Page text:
Children's Classic Literature

When I think of children's classic literature, I think of book titles like Black Beauty, Charlotte’s Web, The Adventures of Tom Sawyer, The Secret Garden, and Heidi. While reading through the online reviews of one of these books (Heidi), what struck me most was how passionate so many people were about this story. This book was one of my favorites too, as a child.

I’m not sure why Johanna Spyri’s descriptions of the Swiss Alps and the character descriptions of Peter and Grandfather are so compelling and connect so deeply with readers, but that “something” is what sets classics apart from books that are popular for a few years, then disappear from sight.

According to the dictionary, the word “classic” is defined as “serving as a standard of excellence” and “authentic.” “Authentic” is defined as “genuine, real.” Those last two words, I think, are the “something” that all children's classic literature possess.

Whether a story takes place in ancient times or today, it always seems relevant. That’s because the common theme for a classic is always centered on qualities common to the human condition: love, hope, loneliness, fear, wonder . . . human emotions that never change. With that in mind, I’ve compiled a list of classic literature, separated by category. (There may be some cross-over between categories.)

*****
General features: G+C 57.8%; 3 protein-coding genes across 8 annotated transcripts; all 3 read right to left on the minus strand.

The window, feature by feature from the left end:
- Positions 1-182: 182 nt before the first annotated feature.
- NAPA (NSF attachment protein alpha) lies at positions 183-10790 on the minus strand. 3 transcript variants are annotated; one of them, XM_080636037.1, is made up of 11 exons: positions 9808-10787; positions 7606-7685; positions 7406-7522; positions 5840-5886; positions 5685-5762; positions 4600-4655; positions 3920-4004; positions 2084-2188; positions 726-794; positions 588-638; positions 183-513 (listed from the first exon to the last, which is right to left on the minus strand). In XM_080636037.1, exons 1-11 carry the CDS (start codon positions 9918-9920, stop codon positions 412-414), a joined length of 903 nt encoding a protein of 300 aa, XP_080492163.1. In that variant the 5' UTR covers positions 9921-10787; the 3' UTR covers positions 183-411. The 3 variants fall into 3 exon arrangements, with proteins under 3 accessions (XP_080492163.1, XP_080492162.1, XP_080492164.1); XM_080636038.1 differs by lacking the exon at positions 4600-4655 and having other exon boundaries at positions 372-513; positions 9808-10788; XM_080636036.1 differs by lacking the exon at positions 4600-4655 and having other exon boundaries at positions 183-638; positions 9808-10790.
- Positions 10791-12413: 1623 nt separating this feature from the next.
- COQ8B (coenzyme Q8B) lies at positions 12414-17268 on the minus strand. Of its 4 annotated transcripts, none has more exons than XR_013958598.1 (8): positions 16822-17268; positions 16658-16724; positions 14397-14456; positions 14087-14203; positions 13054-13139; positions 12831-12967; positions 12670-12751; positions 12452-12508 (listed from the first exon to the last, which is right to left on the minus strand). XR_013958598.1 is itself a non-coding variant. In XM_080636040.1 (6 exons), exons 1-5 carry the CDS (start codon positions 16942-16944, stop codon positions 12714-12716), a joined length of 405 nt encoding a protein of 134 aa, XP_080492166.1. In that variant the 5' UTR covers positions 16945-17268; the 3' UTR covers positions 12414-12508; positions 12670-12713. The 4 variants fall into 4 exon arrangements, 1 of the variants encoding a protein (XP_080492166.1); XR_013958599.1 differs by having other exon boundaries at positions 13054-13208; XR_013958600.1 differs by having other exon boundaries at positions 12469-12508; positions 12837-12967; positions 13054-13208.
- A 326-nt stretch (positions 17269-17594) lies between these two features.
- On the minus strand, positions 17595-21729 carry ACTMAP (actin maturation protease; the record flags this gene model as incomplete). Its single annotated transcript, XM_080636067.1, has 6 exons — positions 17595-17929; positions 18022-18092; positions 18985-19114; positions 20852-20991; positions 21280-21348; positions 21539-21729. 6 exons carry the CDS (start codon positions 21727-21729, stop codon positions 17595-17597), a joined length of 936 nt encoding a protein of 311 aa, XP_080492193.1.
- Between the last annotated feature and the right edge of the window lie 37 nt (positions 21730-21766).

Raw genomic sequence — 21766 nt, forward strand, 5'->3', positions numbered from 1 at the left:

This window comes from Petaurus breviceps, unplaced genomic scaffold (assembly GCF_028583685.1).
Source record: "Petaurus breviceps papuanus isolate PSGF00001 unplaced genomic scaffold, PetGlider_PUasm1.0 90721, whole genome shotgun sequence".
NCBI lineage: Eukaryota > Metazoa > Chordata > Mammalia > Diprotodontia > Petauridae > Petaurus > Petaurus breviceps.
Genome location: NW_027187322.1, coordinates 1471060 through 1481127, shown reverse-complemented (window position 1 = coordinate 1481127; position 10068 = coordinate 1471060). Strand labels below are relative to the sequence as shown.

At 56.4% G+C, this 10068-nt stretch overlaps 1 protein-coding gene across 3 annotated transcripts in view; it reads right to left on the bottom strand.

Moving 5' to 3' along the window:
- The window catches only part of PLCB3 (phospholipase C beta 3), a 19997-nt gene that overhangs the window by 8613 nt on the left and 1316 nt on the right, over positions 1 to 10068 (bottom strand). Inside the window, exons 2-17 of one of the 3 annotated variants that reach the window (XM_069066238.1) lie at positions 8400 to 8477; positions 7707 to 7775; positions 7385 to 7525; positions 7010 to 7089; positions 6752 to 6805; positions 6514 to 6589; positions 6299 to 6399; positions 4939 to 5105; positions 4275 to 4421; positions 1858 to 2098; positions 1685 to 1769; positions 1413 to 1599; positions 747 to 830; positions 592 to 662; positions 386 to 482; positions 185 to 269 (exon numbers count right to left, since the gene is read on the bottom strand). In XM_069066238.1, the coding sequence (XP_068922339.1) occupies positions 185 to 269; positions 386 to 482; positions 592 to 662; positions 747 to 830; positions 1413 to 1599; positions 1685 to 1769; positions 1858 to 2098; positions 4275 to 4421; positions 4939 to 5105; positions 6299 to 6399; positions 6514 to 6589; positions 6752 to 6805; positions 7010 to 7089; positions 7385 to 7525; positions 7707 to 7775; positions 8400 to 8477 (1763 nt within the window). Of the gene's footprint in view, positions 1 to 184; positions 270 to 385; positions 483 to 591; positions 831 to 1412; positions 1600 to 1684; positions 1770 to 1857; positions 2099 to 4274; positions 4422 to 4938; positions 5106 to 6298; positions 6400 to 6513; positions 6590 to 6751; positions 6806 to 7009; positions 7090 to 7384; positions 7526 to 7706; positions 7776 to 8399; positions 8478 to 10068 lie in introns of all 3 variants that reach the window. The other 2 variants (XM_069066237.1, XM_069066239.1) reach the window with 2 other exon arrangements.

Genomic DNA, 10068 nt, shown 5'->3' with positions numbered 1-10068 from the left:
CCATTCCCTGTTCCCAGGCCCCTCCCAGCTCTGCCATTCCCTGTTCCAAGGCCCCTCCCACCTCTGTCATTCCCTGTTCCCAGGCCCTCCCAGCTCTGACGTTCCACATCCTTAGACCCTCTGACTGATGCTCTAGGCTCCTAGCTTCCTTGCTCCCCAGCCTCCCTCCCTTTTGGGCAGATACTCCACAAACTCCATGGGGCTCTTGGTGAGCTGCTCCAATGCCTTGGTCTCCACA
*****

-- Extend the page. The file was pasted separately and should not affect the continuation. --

Classic American Literature

The history of American literature is full of classics that most of us have probably read or at least heard of. The titles listed below are only a small fraction of the books in this category:

Those who enjoy reading books online might enjoy Wannalearn.com. Another good site is AmericanLiterature.com.

The books that kids are required to read in secondary school – also known as middle school literature and high school literature – are all classics.

Whether they were published last year or in the 19th century, these examples of children's classic literature each have something in common: they make a difference in people’s lives when they’re read.

Below are just a few examples of some of the most popular books for both middle school and high school students:

Middle School Literature


High School Literature


Looking for Humor?

Believe it or not, there are a lot of classics out there for people who enjoy comedy. One good source for comedy literature is The Literature Page. Shakespeare buffs probably won’t be surprised that several of his plays are listed. This site is another one that allows you to read books online.


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